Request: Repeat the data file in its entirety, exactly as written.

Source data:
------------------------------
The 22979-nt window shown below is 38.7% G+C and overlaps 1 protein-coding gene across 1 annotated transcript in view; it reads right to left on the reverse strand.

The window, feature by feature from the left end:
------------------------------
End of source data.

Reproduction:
The 22979-nt window shown below is 38.7% G+C and overlaps 1 protein-coding gene across 1 annotated transcript in view; it reads right to left on the reverse strand.

The window, feature by feature from the left end: